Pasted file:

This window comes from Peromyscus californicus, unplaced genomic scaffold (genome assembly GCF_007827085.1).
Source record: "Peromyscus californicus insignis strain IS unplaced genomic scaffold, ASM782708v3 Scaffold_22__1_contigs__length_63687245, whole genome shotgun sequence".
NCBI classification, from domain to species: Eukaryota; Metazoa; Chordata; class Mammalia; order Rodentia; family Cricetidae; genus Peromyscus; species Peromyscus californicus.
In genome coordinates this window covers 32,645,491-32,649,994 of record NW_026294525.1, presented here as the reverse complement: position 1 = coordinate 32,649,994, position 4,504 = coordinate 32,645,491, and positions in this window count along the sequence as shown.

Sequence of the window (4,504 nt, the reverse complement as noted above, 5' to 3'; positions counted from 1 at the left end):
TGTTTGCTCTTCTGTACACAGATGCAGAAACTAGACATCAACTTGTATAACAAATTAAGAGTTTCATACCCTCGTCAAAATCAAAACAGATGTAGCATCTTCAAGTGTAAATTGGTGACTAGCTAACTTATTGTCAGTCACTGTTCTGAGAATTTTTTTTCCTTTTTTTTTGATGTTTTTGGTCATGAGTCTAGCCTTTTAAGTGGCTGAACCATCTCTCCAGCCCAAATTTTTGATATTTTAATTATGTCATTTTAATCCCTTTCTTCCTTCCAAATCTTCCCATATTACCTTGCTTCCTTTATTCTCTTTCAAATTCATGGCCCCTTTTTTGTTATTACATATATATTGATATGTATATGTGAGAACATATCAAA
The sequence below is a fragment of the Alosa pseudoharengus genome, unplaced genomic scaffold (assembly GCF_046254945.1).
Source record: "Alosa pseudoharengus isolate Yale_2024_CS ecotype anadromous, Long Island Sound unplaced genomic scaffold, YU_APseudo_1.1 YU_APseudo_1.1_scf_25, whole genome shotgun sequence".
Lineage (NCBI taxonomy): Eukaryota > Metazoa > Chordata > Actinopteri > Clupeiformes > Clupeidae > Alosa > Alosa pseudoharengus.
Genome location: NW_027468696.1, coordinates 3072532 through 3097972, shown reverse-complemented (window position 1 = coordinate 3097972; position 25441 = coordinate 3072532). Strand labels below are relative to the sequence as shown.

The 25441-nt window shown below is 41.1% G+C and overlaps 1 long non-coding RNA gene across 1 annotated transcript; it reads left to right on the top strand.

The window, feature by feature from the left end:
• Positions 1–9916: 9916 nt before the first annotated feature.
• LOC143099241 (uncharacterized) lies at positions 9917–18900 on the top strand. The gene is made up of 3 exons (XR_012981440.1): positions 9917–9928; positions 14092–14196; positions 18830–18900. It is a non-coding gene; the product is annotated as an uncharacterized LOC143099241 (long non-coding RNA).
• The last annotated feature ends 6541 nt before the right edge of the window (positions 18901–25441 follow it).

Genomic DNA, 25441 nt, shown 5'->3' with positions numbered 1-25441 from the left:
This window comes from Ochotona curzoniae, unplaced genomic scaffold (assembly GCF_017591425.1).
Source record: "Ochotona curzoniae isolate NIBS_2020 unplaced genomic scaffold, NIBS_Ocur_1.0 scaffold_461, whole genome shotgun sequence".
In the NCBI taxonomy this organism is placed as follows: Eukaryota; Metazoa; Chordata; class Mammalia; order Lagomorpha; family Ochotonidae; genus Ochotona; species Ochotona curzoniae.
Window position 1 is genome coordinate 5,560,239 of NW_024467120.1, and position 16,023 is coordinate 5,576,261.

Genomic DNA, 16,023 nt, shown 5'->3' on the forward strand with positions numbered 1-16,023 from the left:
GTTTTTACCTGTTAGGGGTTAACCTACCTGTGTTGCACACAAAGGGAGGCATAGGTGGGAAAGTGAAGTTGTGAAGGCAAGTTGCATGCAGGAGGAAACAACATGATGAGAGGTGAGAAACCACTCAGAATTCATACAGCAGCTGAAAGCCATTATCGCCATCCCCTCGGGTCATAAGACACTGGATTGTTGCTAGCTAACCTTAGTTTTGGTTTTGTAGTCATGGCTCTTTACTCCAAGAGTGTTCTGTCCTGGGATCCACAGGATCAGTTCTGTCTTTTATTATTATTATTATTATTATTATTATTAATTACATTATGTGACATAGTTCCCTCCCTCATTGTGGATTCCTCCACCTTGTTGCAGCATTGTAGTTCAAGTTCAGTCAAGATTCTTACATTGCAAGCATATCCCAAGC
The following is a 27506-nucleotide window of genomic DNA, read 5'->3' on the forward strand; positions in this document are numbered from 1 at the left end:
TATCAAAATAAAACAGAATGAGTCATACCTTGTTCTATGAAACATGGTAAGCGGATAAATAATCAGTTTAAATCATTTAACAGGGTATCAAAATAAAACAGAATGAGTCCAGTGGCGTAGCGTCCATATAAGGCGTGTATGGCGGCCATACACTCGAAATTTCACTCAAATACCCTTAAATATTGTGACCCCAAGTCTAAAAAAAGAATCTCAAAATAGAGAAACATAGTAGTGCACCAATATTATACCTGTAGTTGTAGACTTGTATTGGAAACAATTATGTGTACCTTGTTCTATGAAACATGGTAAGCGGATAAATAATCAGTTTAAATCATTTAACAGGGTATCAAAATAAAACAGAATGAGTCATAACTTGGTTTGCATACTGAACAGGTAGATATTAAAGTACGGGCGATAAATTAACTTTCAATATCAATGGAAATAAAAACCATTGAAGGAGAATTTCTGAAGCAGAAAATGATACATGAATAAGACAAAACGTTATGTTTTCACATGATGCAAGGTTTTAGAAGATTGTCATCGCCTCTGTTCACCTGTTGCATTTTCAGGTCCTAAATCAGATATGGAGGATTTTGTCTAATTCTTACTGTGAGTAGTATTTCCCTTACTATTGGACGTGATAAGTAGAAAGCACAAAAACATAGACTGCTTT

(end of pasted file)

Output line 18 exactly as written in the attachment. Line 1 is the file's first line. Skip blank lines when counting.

Source record: "Ochotona curzoniae isolate NIBS_2020 unplaced genomic scaffold, NIBS_Ocur_1.0 scaffold_461, whole genome shotgun sequence".